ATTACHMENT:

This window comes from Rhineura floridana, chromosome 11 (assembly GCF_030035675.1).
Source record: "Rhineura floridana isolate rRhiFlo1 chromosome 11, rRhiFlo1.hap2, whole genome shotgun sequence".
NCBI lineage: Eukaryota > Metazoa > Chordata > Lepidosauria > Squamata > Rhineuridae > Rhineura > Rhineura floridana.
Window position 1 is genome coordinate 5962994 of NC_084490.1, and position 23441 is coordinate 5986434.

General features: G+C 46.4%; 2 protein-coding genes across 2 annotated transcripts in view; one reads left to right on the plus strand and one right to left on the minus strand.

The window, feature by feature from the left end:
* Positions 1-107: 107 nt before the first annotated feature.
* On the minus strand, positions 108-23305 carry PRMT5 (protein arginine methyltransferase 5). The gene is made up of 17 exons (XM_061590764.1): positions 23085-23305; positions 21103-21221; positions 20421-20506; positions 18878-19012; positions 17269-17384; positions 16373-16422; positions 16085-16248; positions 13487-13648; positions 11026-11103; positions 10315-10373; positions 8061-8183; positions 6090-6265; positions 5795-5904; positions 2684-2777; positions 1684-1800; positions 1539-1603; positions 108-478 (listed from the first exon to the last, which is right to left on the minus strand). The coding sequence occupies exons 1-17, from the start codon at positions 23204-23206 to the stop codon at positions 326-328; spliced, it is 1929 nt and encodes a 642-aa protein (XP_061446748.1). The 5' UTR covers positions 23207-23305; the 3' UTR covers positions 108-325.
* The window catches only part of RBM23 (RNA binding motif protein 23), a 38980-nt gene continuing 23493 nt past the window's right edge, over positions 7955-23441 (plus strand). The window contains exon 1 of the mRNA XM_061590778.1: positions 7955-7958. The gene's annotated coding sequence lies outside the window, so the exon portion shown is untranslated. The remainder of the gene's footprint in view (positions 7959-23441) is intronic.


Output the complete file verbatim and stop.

This window comes from Rhineura floridana, chromosome 11 (assembly GCF_030035675.1).
Source record: "Rhineura floridana isolate rRhiFlo1 chromosome 11, rRhiFlo1.hap2, whole genome shotgun sequence".
NCBI lineage: Eukaryota > Metazoa > Chordata > Lepidosauria > Squamata > Rhineuridae > Rhineura > Rhineura floridana.
Window position 1 is genome coordinate 5962994 of NC_084490.1, and position 23441 is coordinate 5986434.

General features: G+C 46.4%; 2 protein-coding genes across 2 annotated transcripts in view; one reads left to right on the plus strand and one right to left on the minus strand.

The window, feature by feature from the left end:
* Positions 1-107: 107 nt before the first annotated feature.
* On the minus strand, positions 108-23305 carry PRMT5 (protein arginine methyltransferase 5). The gene is made up of 17 exons (XM_061590764.1): positions 23085-23305; positions 21103-21221; positions 20421-20506; positions 18878-19012; positions 17269-17384; positions 16373-16422; positions 16085-16248; positions 13487-13648; positions 11026-11103; positions 10315-10373; positions 8061-8183; positions 6090-6265; positions 5795-5904; positions 2684-2777; positions 1684-1800; positions 1539-1603; positions 108-478 (listed from the first exon to the last, which is right to left on the minus strand). The coding sequence occupies exons 1-17, from the start codon at positions 23204-23206 to the stop codon at positions 326-328; spliced, it is 1929 nt and encodes a 642-aa protein (XP_061446748.1). The 5' UTR covers positions 23207-23305; the 3' UTR covers positions 108-325.
* The window catches only part of RBM23 (RNA binding motif protein 23), a 38980-nt gene continuing 23493 nt past the window's right edge, over positions 7955-23441 (plus strand). The window contains exon 1 of the mRNA XM_061590778.1: positions 7955-7958. The gene's annotated coding sequence lies outside the window, so the exon portion shown is untranslated. The remainder of the gene's footprint in view (positions 7959-23441) is intronic.